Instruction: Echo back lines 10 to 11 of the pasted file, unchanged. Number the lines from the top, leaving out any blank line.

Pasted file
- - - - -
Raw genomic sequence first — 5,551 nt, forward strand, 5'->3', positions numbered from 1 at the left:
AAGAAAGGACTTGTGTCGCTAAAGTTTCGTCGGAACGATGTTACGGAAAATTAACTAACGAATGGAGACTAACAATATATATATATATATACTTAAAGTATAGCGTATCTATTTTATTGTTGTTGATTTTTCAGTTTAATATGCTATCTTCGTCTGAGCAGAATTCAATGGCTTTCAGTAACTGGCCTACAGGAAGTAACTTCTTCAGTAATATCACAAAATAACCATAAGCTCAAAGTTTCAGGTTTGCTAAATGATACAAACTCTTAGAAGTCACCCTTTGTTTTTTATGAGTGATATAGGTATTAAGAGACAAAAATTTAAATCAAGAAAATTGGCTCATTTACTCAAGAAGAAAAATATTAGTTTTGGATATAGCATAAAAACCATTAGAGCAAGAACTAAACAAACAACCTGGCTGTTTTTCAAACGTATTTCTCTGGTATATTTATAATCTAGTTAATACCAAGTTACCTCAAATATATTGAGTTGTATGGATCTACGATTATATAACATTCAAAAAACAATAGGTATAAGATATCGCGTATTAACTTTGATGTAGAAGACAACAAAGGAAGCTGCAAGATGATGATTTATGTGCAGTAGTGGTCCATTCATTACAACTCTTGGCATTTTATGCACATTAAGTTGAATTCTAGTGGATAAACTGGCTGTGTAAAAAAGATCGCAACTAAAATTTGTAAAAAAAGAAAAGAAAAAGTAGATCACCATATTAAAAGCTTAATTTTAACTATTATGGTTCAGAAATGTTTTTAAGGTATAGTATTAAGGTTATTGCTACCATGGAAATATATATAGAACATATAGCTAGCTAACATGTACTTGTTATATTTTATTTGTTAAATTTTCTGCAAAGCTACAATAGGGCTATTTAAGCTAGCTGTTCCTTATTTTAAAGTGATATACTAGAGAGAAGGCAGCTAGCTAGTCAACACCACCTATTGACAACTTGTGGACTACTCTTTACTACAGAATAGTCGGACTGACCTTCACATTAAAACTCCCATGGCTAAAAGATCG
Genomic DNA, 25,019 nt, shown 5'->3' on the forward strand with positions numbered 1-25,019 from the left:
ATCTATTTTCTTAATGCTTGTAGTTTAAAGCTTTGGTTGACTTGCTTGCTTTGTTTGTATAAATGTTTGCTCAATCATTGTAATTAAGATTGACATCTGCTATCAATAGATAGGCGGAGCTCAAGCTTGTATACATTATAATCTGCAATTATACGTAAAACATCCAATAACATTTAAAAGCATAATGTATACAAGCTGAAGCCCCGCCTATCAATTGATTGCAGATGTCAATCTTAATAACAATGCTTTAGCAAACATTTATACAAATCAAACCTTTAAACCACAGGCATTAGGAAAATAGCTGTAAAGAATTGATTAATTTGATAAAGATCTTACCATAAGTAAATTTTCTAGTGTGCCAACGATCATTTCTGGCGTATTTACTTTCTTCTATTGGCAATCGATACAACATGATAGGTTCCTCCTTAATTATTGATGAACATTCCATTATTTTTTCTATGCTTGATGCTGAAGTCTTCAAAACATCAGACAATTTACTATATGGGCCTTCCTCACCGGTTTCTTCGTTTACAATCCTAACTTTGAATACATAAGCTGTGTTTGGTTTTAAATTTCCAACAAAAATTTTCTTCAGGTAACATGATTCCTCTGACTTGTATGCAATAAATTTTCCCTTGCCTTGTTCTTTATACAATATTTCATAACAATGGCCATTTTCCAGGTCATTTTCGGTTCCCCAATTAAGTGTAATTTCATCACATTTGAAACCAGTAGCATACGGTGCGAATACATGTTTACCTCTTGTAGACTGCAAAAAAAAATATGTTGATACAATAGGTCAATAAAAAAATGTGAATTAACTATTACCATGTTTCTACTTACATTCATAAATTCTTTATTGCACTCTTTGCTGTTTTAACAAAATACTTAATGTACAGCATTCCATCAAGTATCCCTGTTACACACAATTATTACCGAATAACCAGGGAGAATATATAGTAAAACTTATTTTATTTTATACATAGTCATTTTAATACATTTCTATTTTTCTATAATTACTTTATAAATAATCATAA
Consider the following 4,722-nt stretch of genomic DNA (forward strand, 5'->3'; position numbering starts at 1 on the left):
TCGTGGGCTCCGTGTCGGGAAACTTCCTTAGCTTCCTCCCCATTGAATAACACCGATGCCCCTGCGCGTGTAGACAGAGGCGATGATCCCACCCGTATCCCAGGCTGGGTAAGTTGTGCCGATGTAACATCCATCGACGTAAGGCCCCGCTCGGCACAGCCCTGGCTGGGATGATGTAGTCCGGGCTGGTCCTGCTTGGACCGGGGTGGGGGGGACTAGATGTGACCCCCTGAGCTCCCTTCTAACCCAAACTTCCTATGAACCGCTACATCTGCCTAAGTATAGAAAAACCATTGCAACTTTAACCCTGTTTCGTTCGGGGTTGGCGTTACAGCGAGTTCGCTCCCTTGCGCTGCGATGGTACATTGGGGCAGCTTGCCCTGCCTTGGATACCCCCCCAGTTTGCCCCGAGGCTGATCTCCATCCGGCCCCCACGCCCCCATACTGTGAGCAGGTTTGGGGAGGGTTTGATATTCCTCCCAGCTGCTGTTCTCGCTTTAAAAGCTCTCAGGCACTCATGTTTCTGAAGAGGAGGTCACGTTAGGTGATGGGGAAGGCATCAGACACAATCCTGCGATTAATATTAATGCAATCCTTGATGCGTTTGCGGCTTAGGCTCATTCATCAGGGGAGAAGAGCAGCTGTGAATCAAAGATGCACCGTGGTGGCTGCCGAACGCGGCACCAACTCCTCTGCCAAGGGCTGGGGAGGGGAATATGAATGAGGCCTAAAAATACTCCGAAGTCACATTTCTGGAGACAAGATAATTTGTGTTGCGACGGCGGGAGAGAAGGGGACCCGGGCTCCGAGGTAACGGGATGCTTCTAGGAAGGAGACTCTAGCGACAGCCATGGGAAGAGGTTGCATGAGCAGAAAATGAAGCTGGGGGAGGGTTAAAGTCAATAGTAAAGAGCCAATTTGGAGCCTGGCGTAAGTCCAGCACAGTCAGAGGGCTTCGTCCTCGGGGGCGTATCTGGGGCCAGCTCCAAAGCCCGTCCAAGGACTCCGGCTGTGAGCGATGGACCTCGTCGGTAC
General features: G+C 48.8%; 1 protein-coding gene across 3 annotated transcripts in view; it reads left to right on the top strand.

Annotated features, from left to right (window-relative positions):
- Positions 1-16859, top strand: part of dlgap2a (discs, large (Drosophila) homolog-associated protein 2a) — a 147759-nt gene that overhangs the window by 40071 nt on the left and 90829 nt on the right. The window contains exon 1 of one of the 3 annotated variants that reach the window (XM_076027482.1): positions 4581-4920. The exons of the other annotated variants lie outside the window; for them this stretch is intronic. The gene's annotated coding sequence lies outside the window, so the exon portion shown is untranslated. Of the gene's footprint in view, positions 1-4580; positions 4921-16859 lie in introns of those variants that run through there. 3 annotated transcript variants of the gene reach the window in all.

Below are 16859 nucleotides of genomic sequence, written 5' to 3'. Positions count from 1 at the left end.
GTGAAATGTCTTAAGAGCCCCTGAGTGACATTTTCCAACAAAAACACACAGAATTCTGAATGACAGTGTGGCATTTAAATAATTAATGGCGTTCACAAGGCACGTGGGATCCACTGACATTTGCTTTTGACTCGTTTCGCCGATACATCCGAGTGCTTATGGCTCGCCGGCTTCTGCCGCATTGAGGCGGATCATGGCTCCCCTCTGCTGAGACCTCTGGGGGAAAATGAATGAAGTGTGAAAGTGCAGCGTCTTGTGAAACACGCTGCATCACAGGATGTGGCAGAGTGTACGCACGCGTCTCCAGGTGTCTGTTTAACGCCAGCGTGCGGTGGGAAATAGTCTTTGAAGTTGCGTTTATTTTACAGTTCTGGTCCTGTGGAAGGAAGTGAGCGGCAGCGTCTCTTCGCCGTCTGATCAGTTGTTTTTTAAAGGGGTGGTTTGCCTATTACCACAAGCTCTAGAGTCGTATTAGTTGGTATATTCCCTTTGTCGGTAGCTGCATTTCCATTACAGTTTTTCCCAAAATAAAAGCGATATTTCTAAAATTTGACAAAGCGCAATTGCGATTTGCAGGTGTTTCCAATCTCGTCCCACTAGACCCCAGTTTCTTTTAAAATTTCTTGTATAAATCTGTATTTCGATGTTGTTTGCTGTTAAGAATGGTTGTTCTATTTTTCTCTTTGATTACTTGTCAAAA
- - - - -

Below are 16859 nucleotides of genomic sequence, written 5' to 3'. Positions count from 1 at the left end.
GTGAAATGTCTTAAGAGCCCCTGAGTGACATTTTCCAACAAAAACACACAGAATTCTGAATGACAGTGTGGCATTTAAATAATTAATGGCGTTCACAAGGCACGTGGGATCCACTGACATTTGCTTTTGACTCGTTTCGCCGATACATCCGAGTGCTTATGGCTCGCCGGCTTCTGCCGCATTGAGGCGGATCATGGCTCCCCTCTGCTGAGACCTCTGGGGGAAAATGAATGAAGTGTGAAAGTGCAGCGTCTTGTGAAACACGCTGCATCACAGGATGTGGCAGAGTGTACGCACGCGTCTCCAGGTGTCTGTTTAACGCCAGCGTGCGGTGGGAAATAGTCTTTGAAGTTGCGTTTATTTTACAGTTCTGGTCCTGTGGAAGGAAGTGAGCGGCAGCGTCTCTTCGCCGTCTGATCAGTTGTTTTTTAAAGGGGTGGTTTGCCTATTACCACAAGCTCTAGAGTCGTATTAGTTGGTATATTCCCTTTGTCGGTAGCTGCATTTCCATTACAGTTTTTCCCAAAATAAAAGCGATATTTCTAAAATTTGACAAAGCGCAATTGCGATTTGCAGGTGTTTCCAATCTCGTCCCACTAGACCCCAGTTTCTTTTAAAATTTCTTGTATAAATCTGTATTTCGATGTTGTTTGCTGTTAAGAATGGTTGTTCTATTTTTCTCTTTGATTACTTGTCAAAA